Rafa Benitez set for Premier League return? The ex-Newcastle United boss addresses Arsenal, Everton & West Ham links
Former Newcastle United manager Rafa Benitez has revealed his thoughts on Steve Bruce's start to life at St James’s Park.
And the former Liverpool, Real Madrid, Chelsea, Inter Milan and Napoli manager has addressed a potential Premier League return amid links to Arsenal, Everton and West Ham United.
Speaking to Sky Sports, the Spaniard, replaced by Bruce in the summer, admits he is delighted to see his former charges producing the goods.
“I’m really pleased Newcastle are doing well, and I’m really pleased for Steve Bruce - he’s doing a great job,” said Benitez, now boss of Chinese Super League outfit Dalian Yifang.
“That’s what I expected. We wanted to try and get into the top 10 but that wasn’t the idea and it’s fine. Hopefully they’ll continue to do well.”
On the subject of returning to England, Benitez has made no secret of his desire to be a Premier League manager again.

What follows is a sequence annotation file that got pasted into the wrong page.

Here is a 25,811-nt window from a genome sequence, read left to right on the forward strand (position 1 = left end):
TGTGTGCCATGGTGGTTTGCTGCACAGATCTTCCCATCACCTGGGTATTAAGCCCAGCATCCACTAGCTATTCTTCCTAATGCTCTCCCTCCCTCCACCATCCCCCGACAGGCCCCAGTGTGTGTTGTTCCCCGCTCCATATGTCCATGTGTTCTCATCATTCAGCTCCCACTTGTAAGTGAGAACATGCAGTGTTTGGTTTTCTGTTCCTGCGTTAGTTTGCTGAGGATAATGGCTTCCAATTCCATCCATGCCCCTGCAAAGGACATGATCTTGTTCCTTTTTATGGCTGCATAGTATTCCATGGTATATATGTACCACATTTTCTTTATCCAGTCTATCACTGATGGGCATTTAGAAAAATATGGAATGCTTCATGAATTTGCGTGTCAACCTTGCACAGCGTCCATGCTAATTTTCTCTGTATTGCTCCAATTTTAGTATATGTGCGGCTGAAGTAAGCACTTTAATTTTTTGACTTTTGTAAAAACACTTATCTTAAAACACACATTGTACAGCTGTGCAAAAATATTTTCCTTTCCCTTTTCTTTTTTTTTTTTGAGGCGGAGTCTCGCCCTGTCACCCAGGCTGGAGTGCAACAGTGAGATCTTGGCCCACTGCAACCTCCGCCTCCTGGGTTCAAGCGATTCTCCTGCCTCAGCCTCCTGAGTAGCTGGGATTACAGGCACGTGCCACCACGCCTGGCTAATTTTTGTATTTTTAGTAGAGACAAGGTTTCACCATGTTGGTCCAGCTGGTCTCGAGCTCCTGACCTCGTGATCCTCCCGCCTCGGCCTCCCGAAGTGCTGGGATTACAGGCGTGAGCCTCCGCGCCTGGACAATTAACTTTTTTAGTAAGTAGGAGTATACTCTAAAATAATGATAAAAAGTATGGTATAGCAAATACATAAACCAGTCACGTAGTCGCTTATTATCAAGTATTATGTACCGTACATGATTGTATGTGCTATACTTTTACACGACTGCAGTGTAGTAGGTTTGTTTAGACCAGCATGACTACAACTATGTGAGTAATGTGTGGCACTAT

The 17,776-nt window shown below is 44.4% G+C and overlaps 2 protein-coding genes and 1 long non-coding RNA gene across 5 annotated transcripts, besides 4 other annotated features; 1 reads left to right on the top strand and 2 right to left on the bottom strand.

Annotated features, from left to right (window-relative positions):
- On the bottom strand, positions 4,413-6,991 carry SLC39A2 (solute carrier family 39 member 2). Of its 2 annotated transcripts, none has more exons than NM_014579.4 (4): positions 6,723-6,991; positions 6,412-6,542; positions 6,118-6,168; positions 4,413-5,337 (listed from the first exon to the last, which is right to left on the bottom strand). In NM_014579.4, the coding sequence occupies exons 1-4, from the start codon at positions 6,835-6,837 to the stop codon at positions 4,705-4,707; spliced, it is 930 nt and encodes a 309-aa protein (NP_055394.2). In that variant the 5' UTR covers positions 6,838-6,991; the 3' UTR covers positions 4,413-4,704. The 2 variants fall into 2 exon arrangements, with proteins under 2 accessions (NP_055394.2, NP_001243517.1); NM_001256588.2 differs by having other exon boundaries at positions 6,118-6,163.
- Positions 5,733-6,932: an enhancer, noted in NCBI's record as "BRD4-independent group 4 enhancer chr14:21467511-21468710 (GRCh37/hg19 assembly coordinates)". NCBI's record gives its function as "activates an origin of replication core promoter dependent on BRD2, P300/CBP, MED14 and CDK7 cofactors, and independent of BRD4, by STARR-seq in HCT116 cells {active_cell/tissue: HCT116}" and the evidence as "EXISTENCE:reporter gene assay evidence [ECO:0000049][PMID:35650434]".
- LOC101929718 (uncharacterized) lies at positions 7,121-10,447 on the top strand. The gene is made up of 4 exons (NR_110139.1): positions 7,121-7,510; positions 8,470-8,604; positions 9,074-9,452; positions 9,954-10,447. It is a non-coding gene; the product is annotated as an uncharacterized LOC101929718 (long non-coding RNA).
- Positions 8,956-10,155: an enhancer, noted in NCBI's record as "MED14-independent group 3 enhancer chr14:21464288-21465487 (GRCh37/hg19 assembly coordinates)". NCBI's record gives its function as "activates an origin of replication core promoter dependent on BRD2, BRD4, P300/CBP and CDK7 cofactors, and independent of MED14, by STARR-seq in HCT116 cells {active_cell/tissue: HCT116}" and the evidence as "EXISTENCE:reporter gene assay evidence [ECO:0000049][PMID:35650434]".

And again, when pressed by former player Jamie Carragher on the subject, Benitez insists the door remains open – but, as ever, he is no rush to break a contract.
He said: “Obviously, in the future I would like to come back to the Premier League because I like the league. But at the moment, I can be very clear – no chance I will come back now because I am really happy, really pleased, that they trust me.
“We have a lot of staff working in a big, big project. People will say the league is different. Yes, it is different, another level, but Wanda, that is behind the team, is a massive company and they want to change everything.
“We are in charge of the kids until the first team. We want to leave a legacy and it is a challenge for me.
“I am learning a lot, it is a great experience and quite happy at the moment.”
Asked the question if Arsenal or Everton approaches could change his mind, Benitez said: “At the moment it is a no.”
Last week a Daily Mail ‘exclusive’ claimed Premier League clubs wishing to take Benitez Dalian Yifang would have to pay a world-record buyout for a manager, thought to be in excess of £20million.